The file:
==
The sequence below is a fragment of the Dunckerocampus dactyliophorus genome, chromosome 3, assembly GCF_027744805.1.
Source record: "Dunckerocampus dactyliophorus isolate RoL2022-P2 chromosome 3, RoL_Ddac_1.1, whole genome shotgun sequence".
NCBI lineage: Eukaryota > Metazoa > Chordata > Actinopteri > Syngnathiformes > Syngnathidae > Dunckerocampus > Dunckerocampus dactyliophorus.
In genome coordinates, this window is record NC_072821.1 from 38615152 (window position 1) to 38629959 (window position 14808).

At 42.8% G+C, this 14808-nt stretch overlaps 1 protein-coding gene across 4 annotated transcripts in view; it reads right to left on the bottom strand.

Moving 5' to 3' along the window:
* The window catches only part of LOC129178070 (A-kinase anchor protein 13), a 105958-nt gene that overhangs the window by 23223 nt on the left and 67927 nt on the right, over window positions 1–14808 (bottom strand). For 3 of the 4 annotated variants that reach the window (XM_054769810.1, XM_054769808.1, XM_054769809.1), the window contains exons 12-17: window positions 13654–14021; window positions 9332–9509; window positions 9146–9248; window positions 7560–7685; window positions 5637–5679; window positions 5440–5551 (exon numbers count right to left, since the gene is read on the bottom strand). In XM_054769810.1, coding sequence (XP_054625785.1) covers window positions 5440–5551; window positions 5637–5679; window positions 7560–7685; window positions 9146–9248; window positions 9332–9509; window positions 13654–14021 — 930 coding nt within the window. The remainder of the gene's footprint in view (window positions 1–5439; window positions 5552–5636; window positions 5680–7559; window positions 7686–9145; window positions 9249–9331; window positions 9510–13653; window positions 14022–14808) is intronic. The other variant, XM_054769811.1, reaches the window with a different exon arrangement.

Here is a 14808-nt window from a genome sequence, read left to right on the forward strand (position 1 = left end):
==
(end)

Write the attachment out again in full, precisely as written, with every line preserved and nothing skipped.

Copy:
The sequence below is a fragment of the Dunckerocampus dactyliophorus genome, chromosome 3, assembly GCF_027744805.1.
Source record: "Dunckerocampus dactyliophorus isolate RoL2022-P2 chromosome 3, RoL_Ddac_1.1, whole genome shotgun sequence".
NCBI lineage: Eukaryota > Metazoa > Chordata > Actinopteri > Syngnathiformes > Syngnathidae > Dunckerocampus > Dunckerocampus dactyliophorus.
In genome coordinates, this window is record NC_072821.1 from 38615152 (window position 1) to 38629959 (window position 14808).

At 42.8% G+C, this 14808-nt stretch overlaps 1 protein-coding gene across 4 annotated transcripts in view; it reads right to left on the bottom strand.

Moving 5' to 3' along the window:
* The window catches only part of LOC129178070 (A-kinase anchor protein 13), a 105958-nt gene that overhangs the window by 23223 nt on the left and 67927 nt on the right, over window positions 1–14808 (bottom strand). For 3 of the 4 annotated variants that reach the window (XM_054769810.1, XM_054769808.1, XM_054769809.1), the window contains exons 12-17: window positions 13654–14021; window positions 9332–9509; window positions 9146–9248; window positions 7560–7685; window positions 5637–5679; window positions 5440–5551 (exon numbers count right to left, since the gene is read on the bottom strand). In XM_054769810.1, coding sequence (XP_054625785.1) covers window positions 5440–5551; window positions 5637–5679; window positions 7560–7685; window positions 9146–9248; window positions 9332–9509; window positions 13654–14021 — 930 coding nt within the window. The remainder of the gene's footprint in view (window positions 1–5439; window positions 5552–5636; window positions 5680–7559; window positions 7686–9145; window positions 9249–9331; window positions 9510–13653; window positions 14022–14808) is intronic. The other variant, XM_054769811.1, reaches the window with a different exon arrangement.

Here is a 14808-nt window from a genome sequence, read left to right on the forward strand (position 1 = left end):